May 25, 2016

Now for Some Adult Books

Just trying to catch up on reviews here!  As usual, my adult books are all over the map as far as subject matter and genre. I like to mix it up--keeps me from getting bored! If I've been reading a lot of juvenile or teen lit, I usually need some nonfiction or something a bit meatier to balance it out.

...Which brings me to the first book:

The Dead Duke, His Secret Wife, and the Missing Corpse: An Extraordinary Edwardian Case of Deception and Intrigue,
by Piu Marie Eatwell

4.5 stars: Proof that truth is stranger than fiction. I couldn't put it down!

Okay, let me try to summarize this. So there was this eccentric guy, who happened to be the 5th Duke of Portland. He dug tons of tunnels under his estate, including an underground ballroom, he was a recluse who communicated with his staff only by letters, and he died in 1879. The last bit is probably the most important.  Oh--perhaps it goes without saying, but he was fabulously wealthy. Since the 5th Duke had no children, upon his death the title, money, estate, etc., went to a cousin. Okay.

Then there was a business man, by the name of T.C. Druce, who ran a well-known and successful Bazaar and had several children--some legitimate, some not. He died--supposedly--in 1864.

In 1898, Druce's daughter-in-law came to court asking for permission to exhume Druce, because--she claimed--Druce was actually an alter-ego of the 5th Duke of Portland, who had gotten tired of living a double life, and faked his (Druce's) death 30 years before.  She insisted that the coffin would be empty, except for lead put in to mimic the weight of a body. Therefore, her son (Druce's oldest legitimate grandchild) would/should actually be the 6th Duke. Are you still with me?

Druce's daughter-in-law received permission for the exhumation, but then was blocked in the courts by a brother-in-law--for reasons of his own. As time went on, she kept trying to get him dug up, stuck to her story, and even began referring to herself as the Dowager Duchess. Things just got more bizarre from there.

This case was in the court system for 10 years! Nobody could figure out if Druce and the 5th Duke were one and the same or not. Meanwhile evidence and counter-evidence kept piling up on both sides, with no-one sure who or what to trust.

By the way, yes, it did eventually get resolved. Craziness.

Make the Bread, Buy the Butter, by Jennifer Reese

3 stars: Some good information, though I don't think I will make most of what she suggests.

Reese lost her job and decided to help economize by making a lot more things from scratch. Then she began to realize that sometimes it's just worth it to buy it. So the journey began that created this book.

With sections on all kinds of things from breakfast to junk food to cured meats, there are quite a few recipes here for the intrepid. Adventure cooking!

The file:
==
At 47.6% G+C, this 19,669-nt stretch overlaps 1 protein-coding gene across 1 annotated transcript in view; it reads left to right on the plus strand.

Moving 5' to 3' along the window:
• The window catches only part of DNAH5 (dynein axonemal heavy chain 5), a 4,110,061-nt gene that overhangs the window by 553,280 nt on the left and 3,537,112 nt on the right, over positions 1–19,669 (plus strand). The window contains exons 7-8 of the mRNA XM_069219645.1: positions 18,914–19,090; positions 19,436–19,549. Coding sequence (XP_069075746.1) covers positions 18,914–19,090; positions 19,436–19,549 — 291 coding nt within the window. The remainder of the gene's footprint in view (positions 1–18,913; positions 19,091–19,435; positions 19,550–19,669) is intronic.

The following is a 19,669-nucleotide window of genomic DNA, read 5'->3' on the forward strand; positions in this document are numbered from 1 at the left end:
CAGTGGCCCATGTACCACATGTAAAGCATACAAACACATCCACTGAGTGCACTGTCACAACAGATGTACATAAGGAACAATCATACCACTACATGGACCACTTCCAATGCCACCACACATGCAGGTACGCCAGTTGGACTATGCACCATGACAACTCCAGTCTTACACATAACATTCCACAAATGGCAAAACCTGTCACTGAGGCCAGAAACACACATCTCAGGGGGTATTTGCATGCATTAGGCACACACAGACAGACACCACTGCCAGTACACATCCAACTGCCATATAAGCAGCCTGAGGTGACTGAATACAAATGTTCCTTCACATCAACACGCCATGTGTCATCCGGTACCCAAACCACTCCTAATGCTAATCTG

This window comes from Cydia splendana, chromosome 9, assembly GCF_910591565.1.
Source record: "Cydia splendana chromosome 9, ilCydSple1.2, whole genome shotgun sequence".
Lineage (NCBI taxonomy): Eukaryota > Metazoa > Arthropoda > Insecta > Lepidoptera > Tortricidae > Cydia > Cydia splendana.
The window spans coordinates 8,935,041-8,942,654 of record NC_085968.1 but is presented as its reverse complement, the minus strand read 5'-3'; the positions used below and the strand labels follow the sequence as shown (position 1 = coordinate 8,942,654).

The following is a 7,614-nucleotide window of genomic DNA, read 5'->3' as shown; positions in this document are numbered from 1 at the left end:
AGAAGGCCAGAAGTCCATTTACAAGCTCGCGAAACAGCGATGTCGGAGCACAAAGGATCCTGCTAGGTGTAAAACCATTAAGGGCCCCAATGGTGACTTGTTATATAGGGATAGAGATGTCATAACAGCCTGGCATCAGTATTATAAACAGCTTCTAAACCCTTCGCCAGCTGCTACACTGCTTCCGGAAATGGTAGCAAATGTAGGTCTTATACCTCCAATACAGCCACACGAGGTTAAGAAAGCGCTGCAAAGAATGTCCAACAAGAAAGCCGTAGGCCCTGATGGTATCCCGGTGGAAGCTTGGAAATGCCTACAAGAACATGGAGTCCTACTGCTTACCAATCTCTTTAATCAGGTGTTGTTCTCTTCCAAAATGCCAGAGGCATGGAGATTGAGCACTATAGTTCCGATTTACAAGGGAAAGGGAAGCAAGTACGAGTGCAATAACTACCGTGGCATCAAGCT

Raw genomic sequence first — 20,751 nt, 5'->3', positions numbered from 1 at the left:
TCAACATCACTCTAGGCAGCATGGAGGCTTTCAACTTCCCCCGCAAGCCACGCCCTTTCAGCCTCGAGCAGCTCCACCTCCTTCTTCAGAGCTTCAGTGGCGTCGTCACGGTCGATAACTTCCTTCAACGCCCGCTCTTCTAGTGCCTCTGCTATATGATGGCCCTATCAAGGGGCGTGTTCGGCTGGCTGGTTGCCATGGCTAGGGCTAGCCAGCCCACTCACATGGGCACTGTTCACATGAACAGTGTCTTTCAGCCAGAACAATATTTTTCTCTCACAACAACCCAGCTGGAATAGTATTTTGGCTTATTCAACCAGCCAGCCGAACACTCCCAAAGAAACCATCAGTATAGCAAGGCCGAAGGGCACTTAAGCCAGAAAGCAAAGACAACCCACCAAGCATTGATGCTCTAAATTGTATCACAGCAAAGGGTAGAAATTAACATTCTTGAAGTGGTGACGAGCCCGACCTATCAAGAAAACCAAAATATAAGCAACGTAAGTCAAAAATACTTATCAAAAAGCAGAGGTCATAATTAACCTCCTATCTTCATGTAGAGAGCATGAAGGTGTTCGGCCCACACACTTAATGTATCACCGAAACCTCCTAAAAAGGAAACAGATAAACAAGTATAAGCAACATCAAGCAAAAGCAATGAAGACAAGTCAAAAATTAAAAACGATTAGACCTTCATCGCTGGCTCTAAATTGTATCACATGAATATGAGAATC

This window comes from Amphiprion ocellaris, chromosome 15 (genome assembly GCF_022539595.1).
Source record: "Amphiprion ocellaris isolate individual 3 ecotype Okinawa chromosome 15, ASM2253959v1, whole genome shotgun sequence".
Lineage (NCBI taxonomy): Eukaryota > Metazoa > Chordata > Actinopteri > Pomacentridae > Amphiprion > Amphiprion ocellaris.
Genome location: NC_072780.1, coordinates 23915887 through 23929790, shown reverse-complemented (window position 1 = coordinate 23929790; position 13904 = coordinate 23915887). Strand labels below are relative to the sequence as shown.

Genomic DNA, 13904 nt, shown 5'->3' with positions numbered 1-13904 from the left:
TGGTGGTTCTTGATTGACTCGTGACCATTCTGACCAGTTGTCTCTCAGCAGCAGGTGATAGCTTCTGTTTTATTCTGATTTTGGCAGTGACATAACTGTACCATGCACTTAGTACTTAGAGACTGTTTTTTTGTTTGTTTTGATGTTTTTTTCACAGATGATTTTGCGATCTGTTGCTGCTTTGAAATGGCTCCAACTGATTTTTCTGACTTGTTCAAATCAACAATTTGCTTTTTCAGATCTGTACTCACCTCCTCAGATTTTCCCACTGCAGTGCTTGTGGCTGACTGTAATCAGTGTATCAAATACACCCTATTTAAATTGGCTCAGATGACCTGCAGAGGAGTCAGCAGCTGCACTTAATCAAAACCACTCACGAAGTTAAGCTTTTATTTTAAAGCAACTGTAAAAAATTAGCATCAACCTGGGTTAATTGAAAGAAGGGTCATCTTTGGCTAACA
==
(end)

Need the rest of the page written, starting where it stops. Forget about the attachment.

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This was a fun read for me, but then--I enjoy reading regular cookbooks (yes I know, I'm weird). This one had segments of stories interspersed with informational bits about the various items. Recipes included, even if she recommends buying it. For each one she also includes hassle, and a cost comparison of purchased vs. homemade.

She comes down pretty heavily on the homemade side. Some things I've already thought about making my own, like bagels, but some that have never occurred to me to even try--i.e., Worcestershire sauce.

Anyway, I found it entertaining, and it gave me some good ideas.

Maisie Dobbs, by Jacqueline Winspear

4 stars: More depth than I expected, with WWI history woven into the narrative.

Maisie is a private investigator, hanging up her own shingle after WWI. She used to be a housemaid, but when her quick intelligence and thirst for learning became readily apparent, her employers paid for her to get an education. Then the War came along and she stopped school to go to the front as a nurse.

One of her first cases is pretty simple--a man suspects his wife of infidelity. Maisie is able to solve the case without too many problems, but in so doing comes across something else that doesn't seem right. There are several veteran's graves in a cemetery marked with a first name only. The deeper she searches into this mystery, the more dark it becomes. When a personal connection comes up, she must act quickly to prevent a tragedy.

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This was different than most mysteries I've read, in that the case Maisie investigates is really almost tangential to the story. The real story is her life and upbringing, with a dash of mystery thrown in. The secondary mystery that became more important as the story went on also drew me in. There was a nice twist relating to her personal life.

I will be interested to see how the later books compare to the first. This one relied quite heavily on flashbacks to tell Maisie's backstory, which presumably wouldn't be needed for the subsequent novels.

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What have you read lately that you can't stop talking about?

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